Word Factory 2017 Apprentices
Details of the 2018 Apprentice Award coming soon
Word Factory is delighted to welcome four new apprentices for 2017, welcomed by Director Cathy Galvin at a packed salon launching the 2017 programme Citizen: The New Story.
Each Apprentice will receive a year’s free access to all Word Factory events and masterclasses with leading authors, career development and industry support, as well as intensive mentoring from celebrated writers. They will be mentored by Alexei Sayle, Nikesh Shukla, Jarred McGinnis and Zoe Gilbert.
The award is the brain-child of Word Factory’s associate director, Paul McVeigh and founder and director Cathy Galvin, both sharing working-class backgrounds and a passion for the transformative power of literature.
Word Factory have committed to offering an apprenticeship to one BAME writer a year and in 2017, on talent alone, three BAME writers were chosen. “We have been actively seeking writers from communities we know have been traditionally marginalized”, said McVeigh. “That stance has had a remarkable result, with 12 per cent of applicants coming from a BAME background.”
The winners will join the Word Factory team in an exciting year in which writers will be encouraged to become part of the contemporary cultural discourse. Galvin’s artistic programme of readings, debates and special events Citizen The New Story, will run throughout 2017 and has attracted the support of partners including Arts Council England, Waterstones, The Orwell Prize, New Writing North, Spread the Word, Writing Our Legacy, Lacuna Magazine and Picador.
“Publishers are now making more determined steps to seek a diverse range of writers for their lists: they really do not have to look very far. It has never been more vital that talented British writers from every community are encouraged to find their voices and to understand the power and responsibility of language and of good writing, “ said Galvin. “ Our wonderful new apprentices are joining us in an exciting year when we will be inspiring new work that relates directly to the language of our times, where fact is fictionalised and “post-truth” accepted.”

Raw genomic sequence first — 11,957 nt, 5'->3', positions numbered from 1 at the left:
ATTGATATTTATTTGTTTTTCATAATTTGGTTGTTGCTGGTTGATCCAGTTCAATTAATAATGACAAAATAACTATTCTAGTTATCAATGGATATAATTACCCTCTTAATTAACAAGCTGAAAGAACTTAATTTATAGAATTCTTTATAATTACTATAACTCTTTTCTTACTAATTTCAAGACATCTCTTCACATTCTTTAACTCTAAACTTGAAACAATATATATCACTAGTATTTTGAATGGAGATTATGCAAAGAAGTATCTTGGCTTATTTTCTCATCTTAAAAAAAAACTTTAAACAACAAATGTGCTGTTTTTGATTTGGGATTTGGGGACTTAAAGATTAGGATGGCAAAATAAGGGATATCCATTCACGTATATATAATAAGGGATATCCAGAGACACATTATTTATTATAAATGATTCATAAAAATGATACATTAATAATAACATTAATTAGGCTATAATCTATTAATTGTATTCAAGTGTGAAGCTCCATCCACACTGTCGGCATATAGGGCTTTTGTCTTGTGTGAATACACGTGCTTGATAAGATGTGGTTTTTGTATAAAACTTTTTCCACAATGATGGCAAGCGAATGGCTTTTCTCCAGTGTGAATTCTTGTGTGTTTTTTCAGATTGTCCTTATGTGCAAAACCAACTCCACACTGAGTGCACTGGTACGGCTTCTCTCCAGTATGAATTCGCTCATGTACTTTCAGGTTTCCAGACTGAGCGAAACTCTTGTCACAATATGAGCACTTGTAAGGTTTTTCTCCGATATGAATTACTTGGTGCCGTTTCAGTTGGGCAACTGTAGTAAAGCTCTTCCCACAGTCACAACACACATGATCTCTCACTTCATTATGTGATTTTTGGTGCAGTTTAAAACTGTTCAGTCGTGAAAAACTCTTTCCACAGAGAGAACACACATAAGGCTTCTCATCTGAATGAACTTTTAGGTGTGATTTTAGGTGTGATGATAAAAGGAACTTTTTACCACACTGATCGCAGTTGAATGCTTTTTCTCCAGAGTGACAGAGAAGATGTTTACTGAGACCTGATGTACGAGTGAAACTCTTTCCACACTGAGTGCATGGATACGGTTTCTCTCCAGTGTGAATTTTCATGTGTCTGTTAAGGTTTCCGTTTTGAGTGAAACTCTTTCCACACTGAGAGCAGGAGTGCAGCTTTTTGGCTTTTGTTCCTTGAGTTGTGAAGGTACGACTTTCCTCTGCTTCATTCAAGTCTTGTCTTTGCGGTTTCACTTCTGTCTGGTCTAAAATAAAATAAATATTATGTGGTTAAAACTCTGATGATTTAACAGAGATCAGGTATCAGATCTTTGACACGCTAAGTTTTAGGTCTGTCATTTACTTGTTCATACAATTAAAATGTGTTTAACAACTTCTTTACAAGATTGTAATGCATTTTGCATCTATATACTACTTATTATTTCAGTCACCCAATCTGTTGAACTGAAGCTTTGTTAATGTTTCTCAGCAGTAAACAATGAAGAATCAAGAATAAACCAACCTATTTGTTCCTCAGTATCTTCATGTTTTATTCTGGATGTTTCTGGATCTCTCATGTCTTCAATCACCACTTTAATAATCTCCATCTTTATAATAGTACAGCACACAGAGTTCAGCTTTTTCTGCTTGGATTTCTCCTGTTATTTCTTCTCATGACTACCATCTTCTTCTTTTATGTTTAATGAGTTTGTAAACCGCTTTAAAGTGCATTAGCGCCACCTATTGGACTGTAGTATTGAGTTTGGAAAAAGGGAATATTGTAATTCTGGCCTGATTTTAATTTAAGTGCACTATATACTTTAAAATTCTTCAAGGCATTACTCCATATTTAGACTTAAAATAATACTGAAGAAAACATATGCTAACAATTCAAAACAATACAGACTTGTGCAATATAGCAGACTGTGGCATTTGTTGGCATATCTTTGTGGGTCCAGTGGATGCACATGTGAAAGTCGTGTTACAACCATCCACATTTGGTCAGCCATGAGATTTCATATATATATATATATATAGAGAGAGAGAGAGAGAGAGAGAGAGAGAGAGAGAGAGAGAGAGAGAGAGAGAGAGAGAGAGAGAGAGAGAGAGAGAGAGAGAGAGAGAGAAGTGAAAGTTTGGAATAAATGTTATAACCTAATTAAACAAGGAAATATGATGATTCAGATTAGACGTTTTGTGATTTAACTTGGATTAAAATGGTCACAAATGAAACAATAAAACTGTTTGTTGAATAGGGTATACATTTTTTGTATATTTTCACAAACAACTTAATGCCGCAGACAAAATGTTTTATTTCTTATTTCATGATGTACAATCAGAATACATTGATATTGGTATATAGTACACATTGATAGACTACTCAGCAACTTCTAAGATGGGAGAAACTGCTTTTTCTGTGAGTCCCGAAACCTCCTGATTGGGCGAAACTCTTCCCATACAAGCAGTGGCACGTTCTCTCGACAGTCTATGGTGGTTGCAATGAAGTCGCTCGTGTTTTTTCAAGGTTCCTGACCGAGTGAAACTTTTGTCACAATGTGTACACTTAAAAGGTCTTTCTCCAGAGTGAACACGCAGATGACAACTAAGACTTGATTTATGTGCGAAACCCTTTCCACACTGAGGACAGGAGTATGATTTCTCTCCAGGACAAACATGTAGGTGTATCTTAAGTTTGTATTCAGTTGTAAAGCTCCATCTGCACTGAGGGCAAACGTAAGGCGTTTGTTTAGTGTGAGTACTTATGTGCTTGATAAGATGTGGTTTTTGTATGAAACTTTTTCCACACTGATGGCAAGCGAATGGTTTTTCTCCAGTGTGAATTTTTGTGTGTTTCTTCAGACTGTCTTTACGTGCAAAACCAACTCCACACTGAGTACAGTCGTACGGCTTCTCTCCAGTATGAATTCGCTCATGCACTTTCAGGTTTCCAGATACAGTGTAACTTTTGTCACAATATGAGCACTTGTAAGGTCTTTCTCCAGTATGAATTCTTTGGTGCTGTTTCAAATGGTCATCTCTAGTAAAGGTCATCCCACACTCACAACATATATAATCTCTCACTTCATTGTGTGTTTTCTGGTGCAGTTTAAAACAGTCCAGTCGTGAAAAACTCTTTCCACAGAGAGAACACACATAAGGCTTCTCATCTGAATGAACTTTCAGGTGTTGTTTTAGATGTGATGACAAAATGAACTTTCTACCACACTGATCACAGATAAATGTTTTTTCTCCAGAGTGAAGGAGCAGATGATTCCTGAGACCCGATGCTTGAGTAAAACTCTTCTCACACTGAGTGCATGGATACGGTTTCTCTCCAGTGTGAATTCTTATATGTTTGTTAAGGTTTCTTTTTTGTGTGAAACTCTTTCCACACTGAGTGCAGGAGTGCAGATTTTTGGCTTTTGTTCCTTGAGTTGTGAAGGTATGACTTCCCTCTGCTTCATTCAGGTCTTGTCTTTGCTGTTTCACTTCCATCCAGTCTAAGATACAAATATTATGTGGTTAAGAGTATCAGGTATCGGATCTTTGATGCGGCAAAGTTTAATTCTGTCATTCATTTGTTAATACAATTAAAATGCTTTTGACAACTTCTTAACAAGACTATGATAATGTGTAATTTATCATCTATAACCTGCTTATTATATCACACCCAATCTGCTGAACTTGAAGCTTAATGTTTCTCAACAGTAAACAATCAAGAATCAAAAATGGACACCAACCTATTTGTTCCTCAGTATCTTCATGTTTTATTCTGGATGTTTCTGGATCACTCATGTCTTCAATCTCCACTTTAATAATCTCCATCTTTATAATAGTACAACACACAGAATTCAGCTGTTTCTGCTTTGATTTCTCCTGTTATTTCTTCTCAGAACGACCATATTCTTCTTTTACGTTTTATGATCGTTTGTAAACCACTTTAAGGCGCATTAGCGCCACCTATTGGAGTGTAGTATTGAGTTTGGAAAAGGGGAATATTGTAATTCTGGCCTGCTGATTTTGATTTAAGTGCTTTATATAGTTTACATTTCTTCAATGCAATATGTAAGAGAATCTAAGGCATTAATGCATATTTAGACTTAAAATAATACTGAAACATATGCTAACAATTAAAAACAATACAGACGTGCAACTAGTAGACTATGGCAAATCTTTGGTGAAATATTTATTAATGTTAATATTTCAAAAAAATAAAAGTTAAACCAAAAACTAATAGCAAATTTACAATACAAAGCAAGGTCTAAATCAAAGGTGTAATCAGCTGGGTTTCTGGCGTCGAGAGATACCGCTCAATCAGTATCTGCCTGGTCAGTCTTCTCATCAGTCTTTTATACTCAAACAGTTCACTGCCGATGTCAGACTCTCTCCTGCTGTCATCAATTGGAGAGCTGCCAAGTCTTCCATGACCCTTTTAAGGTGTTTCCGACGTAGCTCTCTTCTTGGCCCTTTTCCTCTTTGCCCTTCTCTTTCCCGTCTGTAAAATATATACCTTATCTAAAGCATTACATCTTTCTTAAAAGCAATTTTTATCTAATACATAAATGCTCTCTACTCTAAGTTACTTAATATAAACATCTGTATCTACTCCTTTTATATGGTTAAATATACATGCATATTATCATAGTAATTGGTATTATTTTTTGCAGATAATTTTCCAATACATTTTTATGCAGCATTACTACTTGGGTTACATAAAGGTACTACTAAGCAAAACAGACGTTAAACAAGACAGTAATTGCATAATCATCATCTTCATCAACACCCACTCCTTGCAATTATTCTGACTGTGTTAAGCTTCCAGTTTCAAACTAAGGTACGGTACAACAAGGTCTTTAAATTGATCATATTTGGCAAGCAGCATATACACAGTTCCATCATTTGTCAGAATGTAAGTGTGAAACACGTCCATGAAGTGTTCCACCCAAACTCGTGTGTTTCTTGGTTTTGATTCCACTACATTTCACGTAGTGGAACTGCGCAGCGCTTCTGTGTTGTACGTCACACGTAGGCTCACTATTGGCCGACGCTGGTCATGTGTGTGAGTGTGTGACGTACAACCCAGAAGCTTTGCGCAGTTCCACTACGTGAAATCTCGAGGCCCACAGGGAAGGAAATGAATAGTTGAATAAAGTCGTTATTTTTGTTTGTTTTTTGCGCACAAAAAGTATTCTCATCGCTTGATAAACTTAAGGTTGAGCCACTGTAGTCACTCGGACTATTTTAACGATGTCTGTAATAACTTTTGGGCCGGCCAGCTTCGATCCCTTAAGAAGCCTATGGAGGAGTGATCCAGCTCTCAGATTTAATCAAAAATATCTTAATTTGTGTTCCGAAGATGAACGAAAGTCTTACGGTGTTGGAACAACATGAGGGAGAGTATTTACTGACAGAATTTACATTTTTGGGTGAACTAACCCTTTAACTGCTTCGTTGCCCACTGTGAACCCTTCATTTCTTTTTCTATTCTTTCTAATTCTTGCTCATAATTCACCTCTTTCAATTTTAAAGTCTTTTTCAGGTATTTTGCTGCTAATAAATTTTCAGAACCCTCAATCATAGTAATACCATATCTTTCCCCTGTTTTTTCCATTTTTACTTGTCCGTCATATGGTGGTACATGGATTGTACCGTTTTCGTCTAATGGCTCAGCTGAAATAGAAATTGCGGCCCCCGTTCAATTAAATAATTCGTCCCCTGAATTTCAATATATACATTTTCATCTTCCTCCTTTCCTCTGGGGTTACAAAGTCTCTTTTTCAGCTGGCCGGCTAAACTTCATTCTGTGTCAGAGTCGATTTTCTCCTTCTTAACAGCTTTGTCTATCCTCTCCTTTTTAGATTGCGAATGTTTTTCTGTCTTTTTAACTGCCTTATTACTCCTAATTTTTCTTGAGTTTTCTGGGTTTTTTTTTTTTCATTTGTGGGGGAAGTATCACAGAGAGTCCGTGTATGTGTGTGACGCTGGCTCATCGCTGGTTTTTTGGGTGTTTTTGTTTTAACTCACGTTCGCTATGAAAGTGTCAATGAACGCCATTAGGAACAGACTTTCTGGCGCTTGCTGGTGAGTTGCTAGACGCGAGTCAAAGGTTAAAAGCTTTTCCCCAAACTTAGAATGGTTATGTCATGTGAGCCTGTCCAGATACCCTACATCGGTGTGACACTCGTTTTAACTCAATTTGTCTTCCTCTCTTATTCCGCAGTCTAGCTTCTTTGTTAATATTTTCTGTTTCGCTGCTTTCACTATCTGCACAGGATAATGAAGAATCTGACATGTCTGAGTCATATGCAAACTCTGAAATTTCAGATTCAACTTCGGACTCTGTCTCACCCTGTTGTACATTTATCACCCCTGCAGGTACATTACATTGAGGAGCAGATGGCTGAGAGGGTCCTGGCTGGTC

THE 2017 APPRENTICES ARE:
Melissa Fu grew up in the southern Rockies, in Los Alamos, New Mexico. Currently, she lives in Cambridgeshire. She has been widely published. She spent many years working in education, both as a teacher and a curriculum consultant. In 2014 Melissa started Spilling the Ink, a small business offering creative writing courses and coaching.
Avani Shah grew up behind the counter in various newsagent’s shops around London. She has a BA and MA in Creative Writing, both from UEA, and is interested in documenting the second-generation immigrant experience. She currently lives in Norwich.
J. Fergus Evans
J. Fergus Evans is a Bristol-based writer and theatre-maker. Fergus has received commissions from some of the UK’s leading arts organisations. His debut collection of poetry ‘On Euclid Ave’ was published by Manchester-based Flapjack Press. In 2015 Fergus was chosen to be part of NWS10, a writer development scheme delivered by New Writing South. It was then that he began experimenting with short fiction.
Durre Shahwar grew up and lives in Cardiff. She has an MA in Creative Writing from Cardiff Metropolitan University. Her poetry and stories have been published in various other journals and magazines. She is currently an Associate Editor for Wales Arts Review, and also an Artist in Residence for the platform in May 2017. Durre’s work focuses on the topics of identity, gender, race, religion, and mental health.
SPECIAL COMMENDATION — Tamsin Cottis
Tamsin is a London-based writer, child psychotherapist and Word Factory regular with a passionate commitment to work in the field of learning disability and mental health. She has published widely and is a winner of the Mslexia short story prize.
Trusted relationships are vital to the development of a writer. Our apprentices—Rebecca Swirsky, Holly Dawson, Kerstin Twatchmann, Uschi Gatward, Claire Adam, Divya Ghelani and Emily Devane—have all become members of the Word Factory team, winning awards and being published in leading magazines and journals.
We are currently celebrating the news that Claire Adams’ debut novel has been signed by Faber.
The Word Factory Apprenticeship was a huge boost, and it came at a time when I really needed it. It brought me into contact with other writers who were at a similar stage to me, which was wonderful for the sense of camaraderie, and also a sense of validation, i.e. not feeling like I was the lone crazy fool who had decided to dedicate so many years to this unprofitable endeavour! And my mentor, Jacob Ross, was also a massive help, not only in terms of the encouragement he gave me, but also on the nuts-and-bolts on the writing side: he helped me untangle the problems I was having with my novel's structure, for example, and helped me move past a bottleneck I'd been stuck on for months. Also, both Jacob and I are from the Caribbean, and it was very useful to be able to discuss Caribbean literature side by side with literature from other countries.
Sincere thanks to everyone who has supported our scheme to date: Waterstones Piccadilly, Spread the Word, Arts Council England and most particularly our previous mentors Adam Marek, Stella Duffy, Alex Preston and Nicholas Royle , Jacob Ross, Vanessa Gebbie and Professor Ailsa Cox.
Funds to administer the apprentice scheme have been provided through the generosity of the Word Factory Patrons.